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Want to see L.A. up close and personal? Join a group bike ride

Bicyclists ride along a hillside dirt path.
Cyclists from the Total Trash Cycling Club ride up the Verdugo Mountains. The group’s name is an homage to Sonic Youth.
(Los Angeles Times illustration; photo by Michael Charboneau)
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Editor’s note: The Wild is all about featuring a variety of exciting voices from SoCal’s outdoors scene. Currently that voice belongs to Michael Charboneau, a freelance gear writer who lives in West L.A. When he’s not writing, you can find him running up to the Baldwin Hills Overlook, hiking in Angeles National Forest or cruising Dirt Mulholland on his beloved vintage mountain bike, Stu Pickles.

Riding a bike in Los Angeles is an act of defiance — against car culture, against endless sprawl, against bike lanes that disappear without warning and against gaping potholes. But on the best days, riding a bike is a pure joy. And I’ve found that you can get even more out of those moments with this one easy trick: Ride your bike with other people.

A biking group rides through a city block.
(Michael Charboneau)
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My intro to group riding came thanks to Total Trash Cycling Club (the name is an homage to Sonic Youth, one of the club founders’ favorite bands). I first discovered the group on Instagram, and I was intrigued by its videos of riders exploring trails around L.A., its all-are-welcome vibe and its members’ love for restored ‘80s and ‘90s mountain bikes — exactly what I ride. (Meet: Stu Pickles.) I joined my first ride with the group last spring, and it was a blast: The group was super friendly, and we explored some primo, new-to-me singletrack (a narrow dirt trail about the width of a bike) around Cherry Canyon Park in Glendale.

I recently joined another Total Trash ride, and I was reminded of how fulfilling and fun riding with other people can be. When I ride solo on L.A. streets, I’m painfully aware of how exposed I am and how easily a distracted driver can crush me. But while surrounded by a mass of riders, I felt safe and empowered. Our big crowd stood out so drivers couldn’t ignore us, and gliding along the street in a group helped me relax and soak in my surroundings in a way I never could riding solo, let alone from inside a car. I noticed brightly painted storefronts; I could smell meat cooking at a taco stand and hear people chatting outside bustling restaurants. I felt like I was part of the city rather than just moving through it.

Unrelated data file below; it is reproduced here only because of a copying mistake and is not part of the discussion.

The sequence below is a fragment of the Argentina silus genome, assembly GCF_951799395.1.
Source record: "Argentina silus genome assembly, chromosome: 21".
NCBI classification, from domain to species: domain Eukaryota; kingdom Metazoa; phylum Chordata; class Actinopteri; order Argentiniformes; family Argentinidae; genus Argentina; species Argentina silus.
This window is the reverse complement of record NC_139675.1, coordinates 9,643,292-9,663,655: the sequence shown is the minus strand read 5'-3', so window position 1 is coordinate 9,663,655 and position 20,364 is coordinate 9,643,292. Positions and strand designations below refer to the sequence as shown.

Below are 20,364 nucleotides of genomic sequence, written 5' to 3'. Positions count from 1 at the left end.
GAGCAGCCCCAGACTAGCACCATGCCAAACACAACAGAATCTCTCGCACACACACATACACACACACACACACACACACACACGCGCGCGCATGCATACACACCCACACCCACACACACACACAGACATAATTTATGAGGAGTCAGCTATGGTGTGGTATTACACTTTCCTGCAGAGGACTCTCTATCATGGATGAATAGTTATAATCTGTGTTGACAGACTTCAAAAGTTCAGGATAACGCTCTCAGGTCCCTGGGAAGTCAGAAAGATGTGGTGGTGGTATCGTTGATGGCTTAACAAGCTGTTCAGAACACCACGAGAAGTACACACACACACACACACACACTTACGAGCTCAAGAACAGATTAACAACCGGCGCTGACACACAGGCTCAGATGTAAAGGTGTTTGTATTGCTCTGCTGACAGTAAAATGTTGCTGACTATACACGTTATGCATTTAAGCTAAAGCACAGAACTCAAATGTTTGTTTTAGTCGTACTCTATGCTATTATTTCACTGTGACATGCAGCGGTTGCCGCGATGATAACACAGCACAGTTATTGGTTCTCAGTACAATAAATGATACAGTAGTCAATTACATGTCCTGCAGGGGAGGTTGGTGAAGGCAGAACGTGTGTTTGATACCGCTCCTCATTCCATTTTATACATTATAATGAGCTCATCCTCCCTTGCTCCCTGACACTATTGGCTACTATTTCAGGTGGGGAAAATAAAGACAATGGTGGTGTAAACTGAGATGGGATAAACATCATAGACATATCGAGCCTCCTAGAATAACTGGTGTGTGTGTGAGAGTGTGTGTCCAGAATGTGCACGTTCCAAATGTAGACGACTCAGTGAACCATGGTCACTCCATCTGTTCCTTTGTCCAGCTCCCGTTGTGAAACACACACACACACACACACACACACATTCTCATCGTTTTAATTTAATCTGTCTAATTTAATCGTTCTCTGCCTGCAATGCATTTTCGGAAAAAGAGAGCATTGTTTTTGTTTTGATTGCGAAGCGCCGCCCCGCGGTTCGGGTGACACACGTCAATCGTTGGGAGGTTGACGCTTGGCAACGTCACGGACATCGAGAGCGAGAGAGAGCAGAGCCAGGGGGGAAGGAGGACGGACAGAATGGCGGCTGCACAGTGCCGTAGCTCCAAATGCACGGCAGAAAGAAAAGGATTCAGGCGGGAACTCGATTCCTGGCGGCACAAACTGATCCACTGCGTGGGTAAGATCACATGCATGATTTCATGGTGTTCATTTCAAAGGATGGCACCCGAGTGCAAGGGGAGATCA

The ride took us up into the Verdugo Mountains. And when we finally rolled onto some dirt, it was thrilling. Aside from my own adrenaline rush from riding a new trail, I loved watching other cyclists navigate the twists and turns, and talking with them about the ride at the bottom of the hill made the whole experience more vivid.

A biking group rides along a dirt path
(Michael Charboneau)

Of course, Total Trash is just one of many cycling clubs in Los Angeles. No matter where or how you like to ride, there’s a cycling group for you. The Mixed Race, for example, is a longstanding meetup that holds speedy road rides every Thursday in West L.A. (routes change with every ride, but they generally cover around 30 miles). Every Friday, Highland Park’s Allez LA bike shop hosts group rides showcasing all kinds of terrain. One recent ride took participants on a mixed-surface route past Lake Hollywood and up to the Hollywood sign for panoramic views of the city. For a beginner-friendly option, try one of the weekly Family Rides hosted by the Los Angeles Bike Academy and We Major. These rides often include a stretch along the paved Ballona Creek Trail, which gives you the chance to enjoy peaceful pedaling away from car traffic. And that’s just a sampling. You can browse a comprehensive calendar of open rides in L.A. that Trash Panda Cycling and Mobility for Who have put together; there are events happening all over the city almost every day of the week.